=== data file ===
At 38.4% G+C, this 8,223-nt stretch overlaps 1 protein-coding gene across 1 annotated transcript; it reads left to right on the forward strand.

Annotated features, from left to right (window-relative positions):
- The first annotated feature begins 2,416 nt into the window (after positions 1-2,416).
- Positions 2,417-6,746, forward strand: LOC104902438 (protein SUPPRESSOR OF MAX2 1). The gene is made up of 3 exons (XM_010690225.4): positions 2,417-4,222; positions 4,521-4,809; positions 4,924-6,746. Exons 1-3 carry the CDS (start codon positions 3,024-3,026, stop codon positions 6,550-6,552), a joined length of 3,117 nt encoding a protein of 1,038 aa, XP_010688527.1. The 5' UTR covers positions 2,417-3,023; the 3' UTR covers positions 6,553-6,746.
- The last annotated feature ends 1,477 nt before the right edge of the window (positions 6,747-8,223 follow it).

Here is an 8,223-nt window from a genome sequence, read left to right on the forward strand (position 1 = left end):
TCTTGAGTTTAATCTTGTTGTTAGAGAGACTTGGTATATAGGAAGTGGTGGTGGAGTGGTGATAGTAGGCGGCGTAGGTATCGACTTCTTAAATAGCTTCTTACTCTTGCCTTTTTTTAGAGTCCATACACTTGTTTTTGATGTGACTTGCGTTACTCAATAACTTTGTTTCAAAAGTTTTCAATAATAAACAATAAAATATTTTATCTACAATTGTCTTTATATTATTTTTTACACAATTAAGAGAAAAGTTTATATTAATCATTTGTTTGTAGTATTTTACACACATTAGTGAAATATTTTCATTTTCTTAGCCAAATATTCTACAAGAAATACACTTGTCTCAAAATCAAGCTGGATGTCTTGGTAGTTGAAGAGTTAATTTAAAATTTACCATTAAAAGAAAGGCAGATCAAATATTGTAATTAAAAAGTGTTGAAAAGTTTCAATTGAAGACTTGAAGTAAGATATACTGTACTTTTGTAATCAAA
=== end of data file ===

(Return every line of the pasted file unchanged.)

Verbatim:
At 38.4% G+C, this 8,223-nt stretch overlaps 1 protein-coding gene across 1 annotated transcript; it reads left to right on the forward strand.

Annotated features, from left to right (window-relative positions):
- The first annotated feature begins 2,416 nt into the window (after positions 1-2,416).
- Positions 2,417-6,746, forward strand: LOC104902438 (protein SUPPRESSOR OF MAX2 1). The gene is made up of 3 exons (XM_010690225.4): positions 2,417-4,222; positions 4,521-4,809; positions 4,924-6,746. Exons 1-3 carry the CDS (start codon positions 3,024-3,026, stop codon positions 6,550-6,552), a joined length of 3,117 nt encoding a protein of 1,038 aa, XP_010688527.1. The 5' UTR covers positions 2,417-3,023; the 3' UTR covers positions 6,553-6,746.
- The last annotated feature ends 1,477 nt before the right edge of the window (positions 6,747-8,223 follow it).

Here is an 8,223-nt window from a genome sequence, read left to right on the forward strand (position 1 = left end):
TCTTGAGTTTAATCTTGTTGTTAGAGAGACTTGGTATATAGGAAGTGGTGGTGGAGTGGTGATAGTAGGCGGCGTAGGTATCGACTTCTTAAATAGCTTCTTACTCTTGCCTTTTTTTAGAGTCCATACACTTGTTTTTGATGTGACTTGCGTTACTCAATAACTTTGTTTCAAAAGTTTTCAATAATAAACAATAAAATATTTTATCTACAATTGTCTTTATATTATTTTTTACACAATTAAGAGAAAAGTTTATATTAATCATTTGTTTGTAGTATTTTACACACATTAGTGAAATATTTTCATTTTCTTAGCCAAATATTCTACAAGAAATACACTTGTCTCAAAATCAAGCTGGATGTCTTGGTAGTTGAAGAGTTAATTTAAAATTTACCATTAAAAGAAAGGCAGATCAAATATTGTAATTAAAAAGTGTTGAAAAGTTTCAATTGAAGACTTGAAGTAAGATATACTGTACTTTTGTAATCAAA